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  • Mohini Parghi

IPR of E-Sports Publishers: A Threat to Fair Competition


While the idea behind both Intellectual Property and Competition laws is a shared vision of promoting innovation and fair competition to ultimately serve consumer interests, the two often find themselves in conflict. This is because IP confers exclusive rights upon the owner, which can in turn keep away competitors. The e-sports market stands at an interesting and crucial juncture between the two, being a multi-sided platform market relying on IP.[1] On the one hand, there is the game publishers’ right to do as they please with their creation, but on the other hand, this gives the publisher control over the entire downstream market for e-sports. This can give rise to an abuse of dominance on the part of publishers in form of, for example, refusal to license their IP. Rationally, this is more likely to occur when publishers vertically integrate and compete directly with tournament organizers and broadcasters. This post is meant to serve as a brief and simplified analysis of the antitrust concerns that could arise in this context, and possible solutions such as compulsory licensing of the publisher’s IP.

The E-Sports Market

E-sports is a rapidly growing industry across the world; in India, it is expected to grow into a billion-dollar market.[2] Prominent e-sports include League of Legends, Overwatch and StarCraft.[3] Generally, e-sports consists of footage of professional players playing video games before an audience, with elements of traditional sports such as interviews and highlights added.[4] However, e-sports’ fundamental features set it apart from traditional sports events like football or basketball; nobody owns football, basketball or cricket; but games like League of Legends are owned by the publisher of the game.[5]

Tournament organizers, broadcasters, advertisers, players, teams and viewers all form a part of the esports market.[6] Each of them needs the publisher’s IP to compete in the market, and this concentration of monopoly power with the publishers gives them the ability to control the downstream conduct of all stakeholders. For example, Riot (which owns League of Legends) could refuse to license its game to broadcasters and choose to broadcast the e-sports content on its own.[7] Or, it could impose unfair conditions in the license agreements.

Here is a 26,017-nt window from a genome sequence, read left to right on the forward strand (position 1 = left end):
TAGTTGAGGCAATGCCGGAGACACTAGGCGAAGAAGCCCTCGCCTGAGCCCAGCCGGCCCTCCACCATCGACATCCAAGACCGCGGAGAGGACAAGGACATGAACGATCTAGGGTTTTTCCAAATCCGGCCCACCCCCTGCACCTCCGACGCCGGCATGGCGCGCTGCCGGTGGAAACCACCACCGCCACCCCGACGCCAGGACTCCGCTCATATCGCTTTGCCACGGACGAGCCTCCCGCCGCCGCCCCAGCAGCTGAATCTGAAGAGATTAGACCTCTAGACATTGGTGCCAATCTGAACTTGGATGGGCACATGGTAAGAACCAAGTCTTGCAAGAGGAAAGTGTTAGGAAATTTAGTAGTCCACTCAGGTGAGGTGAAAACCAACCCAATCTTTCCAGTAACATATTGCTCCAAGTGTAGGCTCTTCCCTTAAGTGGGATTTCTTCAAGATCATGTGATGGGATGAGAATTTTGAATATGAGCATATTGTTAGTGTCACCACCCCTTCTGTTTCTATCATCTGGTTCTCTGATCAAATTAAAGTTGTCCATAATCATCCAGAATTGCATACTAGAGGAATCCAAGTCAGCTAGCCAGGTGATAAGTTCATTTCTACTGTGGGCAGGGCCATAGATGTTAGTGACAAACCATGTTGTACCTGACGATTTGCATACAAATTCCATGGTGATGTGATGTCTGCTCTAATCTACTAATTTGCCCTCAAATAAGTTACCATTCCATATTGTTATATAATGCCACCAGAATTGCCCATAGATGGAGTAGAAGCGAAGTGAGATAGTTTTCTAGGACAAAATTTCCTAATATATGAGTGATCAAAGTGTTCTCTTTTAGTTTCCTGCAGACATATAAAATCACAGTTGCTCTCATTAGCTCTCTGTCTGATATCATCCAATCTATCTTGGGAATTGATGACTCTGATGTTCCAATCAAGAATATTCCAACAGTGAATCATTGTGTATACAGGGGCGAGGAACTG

This is leads us to an important point of discussion: how such conduct could emerge, i.e., the rationale behind it. For this, one needs to understand a salient feature of the esports market structure: the vertical relationship between esports publishers and other entities including tournament organizes and broadcasters. Esports publishers operate in the upstream market, i.e. at an “earlier” stage of production; they can be compared to raw material suppliers. Organizers and broadcasters, on the other hand, operate at a level below the publishers, in the downstream market—comparable to manufacturers and retailers. Therefore, they exist at different stages of the ‘production chain’ of esports and share a vertical relationship, such that the IPR of esports publishers is the ‘raw material’ required by the organizers and broadcasters to compete in their respective markets.

Rationally, a publisher would seek to exclude other broadcasters and tournament organizers when it starts to compete with them in the downstream market.[8] This in turn could help it drive out other e-sports publishers. For example, the publisher of Game A wants it played as an esport. Refusing to license his IP to tournament organizers or broadcasters would make sense only when he himself wishes to organize and broadcast these tournaments.

Now, the publisher can also impose conditions on the players so that they do not play for Game A’s competitors. Suppose there is another firm who owns Game B; this firm exists only in the upstream market and licenses its IP to downstream players. Game B’s publisher would naturally be unable to enjoy the additional profits being gained by Game A, and if the firm is unable to enter the downstream market it may be driven out of the market. Therefore, anticompetitive conduct is likely to arise when the publisher vertically integrates.

Dominant Position in the Relevant Market

The conduct described above best fits S.4 of the Competition Act, i.e. abuse of dominant position. For establishing such a case, the following steps need to be followed: (i) define the relevant market (ii) establish the dominant position of the firm (iii) only if the firm is dominant, analyze its conduct to ascertain whether its conduct is covered by the acts described in S.4.[9] Evidently, before the conduct of these publishers could be characterized as anticompetitive under S.4 of the Competition Act, a detailed market study would have to be undertaken in order to define the relevant market and the establish the dominant position of the firm. The relevant market definition is necessary to set out the competitive constraints operating on a firm.[10]